Severe side effects from HPV vaccine rare: study

Severe side effects of the HPV vaccine Gardasil appear to be rare, according to a study that may help calm the fears of some parents as schools prepare for another round of inoculations against one of the most common sexually transmitted infections.

Severe side effects of the HPV vaccine Gardasil appear to be rare, according to a study that may help calm the fears of some parents as schools prepare for another round of inoculations against one of the most common sexually transmitted infections.

The Gardasil vaccine protects against four types of human papillomavirus, which causes cervical cancer. All provinces have school-based vaccination programs, but some parents are concerned about the safety and necessity of the inoculations.

Test trials for vaccines generally are not large enough to show any rare or serious side effects that are often found later, when larger studies are done in the general population.

The study is in Monday's online issue of the Canadian Medical Association Journal. Julia Brotherton, a public health physician with Australia's National Centre for Immunization Research and Surveillance in Sydney, and her colleagues followed 260,000 school-aged girls who received the vaccine as part of a campaign in New South Wales in 2007.

They found seven cases of anaphylaxis, a severe allergic reaction with symptoms such as difficulty breathing, nausea and rashes.

That works out to about 2.6 cases of anaphylaxis per 100,000 vaccinations. In comparison, the rate was 0.12 for a similar school program using the C-conjugate meningitis vaccine in the same Australian territory, according to the study.

The elevated rate of anaphylaxis linked to the HPV vaccine was not seen in other parts of Australia. Given the sample size of Brotherton's study, the error range for the rate of anaphylaxis varied from 1.04 to 5.35 per 100,000.

"We do wonder if it's something to do with vaccinating very large numbers in that particular age group," Brotherton said. "And that's why we really are putting this out there to say, 'We've observed this. We need it to be verified in other places'."

The few patients who did react badly recovered completely. There were no cases of anaphylactic shock , the most severe reaction.

The findings should reassure parents, said Dr. Noni McDonald of Halifax, who wrote an editorial accompanying the study.

"I really hope that all of those parents last year who … said, 'Oh, I don't know if I should do this, not enough information, not enough safety data about the vaccine,' that they will look at this study, they will the hear message from this study," McDonald said.

"Looking at serious side effects, [they are] very, very, very, uncommon."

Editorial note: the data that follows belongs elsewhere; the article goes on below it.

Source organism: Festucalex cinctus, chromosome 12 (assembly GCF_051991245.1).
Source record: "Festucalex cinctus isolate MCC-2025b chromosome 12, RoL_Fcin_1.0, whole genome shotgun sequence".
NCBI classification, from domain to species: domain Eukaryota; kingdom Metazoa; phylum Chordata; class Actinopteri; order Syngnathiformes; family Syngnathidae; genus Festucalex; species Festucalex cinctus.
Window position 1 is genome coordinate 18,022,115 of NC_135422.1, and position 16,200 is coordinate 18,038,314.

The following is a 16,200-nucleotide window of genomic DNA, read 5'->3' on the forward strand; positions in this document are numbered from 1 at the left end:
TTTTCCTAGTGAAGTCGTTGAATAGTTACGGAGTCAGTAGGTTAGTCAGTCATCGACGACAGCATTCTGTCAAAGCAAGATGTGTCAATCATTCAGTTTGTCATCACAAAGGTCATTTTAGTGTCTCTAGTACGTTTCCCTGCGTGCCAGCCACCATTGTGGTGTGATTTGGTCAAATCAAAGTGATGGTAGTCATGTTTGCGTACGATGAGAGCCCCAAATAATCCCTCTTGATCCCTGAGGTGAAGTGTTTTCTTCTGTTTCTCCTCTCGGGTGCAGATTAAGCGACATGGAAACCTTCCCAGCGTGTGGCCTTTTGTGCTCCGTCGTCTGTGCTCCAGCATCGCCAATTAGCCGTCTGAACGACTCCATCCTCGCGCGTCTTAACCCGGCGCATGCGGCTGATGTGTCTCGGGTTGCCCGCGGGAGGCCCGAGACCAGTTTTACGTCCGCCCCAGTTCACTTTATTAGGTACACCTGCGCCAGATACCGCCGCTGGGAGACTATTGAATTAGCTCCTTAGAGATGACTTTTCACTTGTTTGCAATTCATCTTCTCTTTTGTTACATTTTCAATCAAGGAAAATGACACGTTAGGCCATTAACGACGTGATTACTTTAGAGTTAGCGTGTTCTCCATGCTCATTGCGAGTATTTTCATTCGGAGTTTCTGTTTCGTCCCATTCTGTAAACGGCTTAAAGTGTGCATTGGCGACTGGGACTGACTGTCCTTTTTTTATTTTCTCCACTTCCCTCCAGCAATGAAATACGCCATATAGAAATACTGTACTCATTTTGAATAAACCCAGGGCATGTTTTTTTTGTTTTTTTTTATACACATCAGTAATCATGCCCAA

Prepared for rare reactions

Doctors and nurses who give the vaccine are prepared for any serious reactions, said Dr. Shelly McNeil of the Canadian Centre for Vaccinology in Halifax.

"All of the reactions happened within 15 minutes, and we always watch kids for 15 minutes specifically because we want to make sure they don't have an allergic reaction," McNeil said.

"That reassures again that what we're already doing would have picked up these things if they happened in Canada."

As of June 30, more than half a million doses of the vaccine had been distributed in Canada.

From the time the vaccine was approved in July 2006 until Aug. 26, 2008, there had been no confirmed cases of anaphylaxis after HPV vaccination, Philippe Brideau, a spokesperson for the Public Health Agency of Canada, said in an e-mail.

In that same time, 220 adverse events following Gardasil immunization have been reported to the agency. The side effects reported were similar to what was seen in clinical trials, with reactions at the injection site being the most common, Brideau added.

Cost effective?

Critics said while the study's findings quell short-term safety concerns, the study did not address how effective Gardasil is in the long term and why the vaccine has such a large marketing push behind it, including "Charm 4 Life" designer bangles, the proceeds of which go to a cancer prevention campaign.

About 1,300 women will be diagnosed with cervical cancer in Canada this year, and 380 will die from the disease.

Abby Lippman, an epidemiologist at McGill University in Montreal, said that's certainly too many deaths — but it still isn't known if the vaccine will save lives and whether or not it's worth the cost.

Madeline Boscoe, a sexual-health nurse with the Canadian Women's Health Network in Winnipeg, said she also has unanswered questions about the vaccine.

The majority of cervical cancers are slow growing and are well treated, Boscoe said. There is still room for improving access to Pap tests to reduce cervical cancer rates, rather than diverting funds to pay for the HPV vaccine, she added.  

Last year, about 50 per cent of eligible girls were vaccinated in Ontario, though uptake was 80 per cent in Nova Scotia, CMAJ said in an editorial.

The Australian study was funded by the New South Wales Department of Health. Two of the study's authors reported receiving grant funding from a pharmaceutical company.

With files from the Canadian Press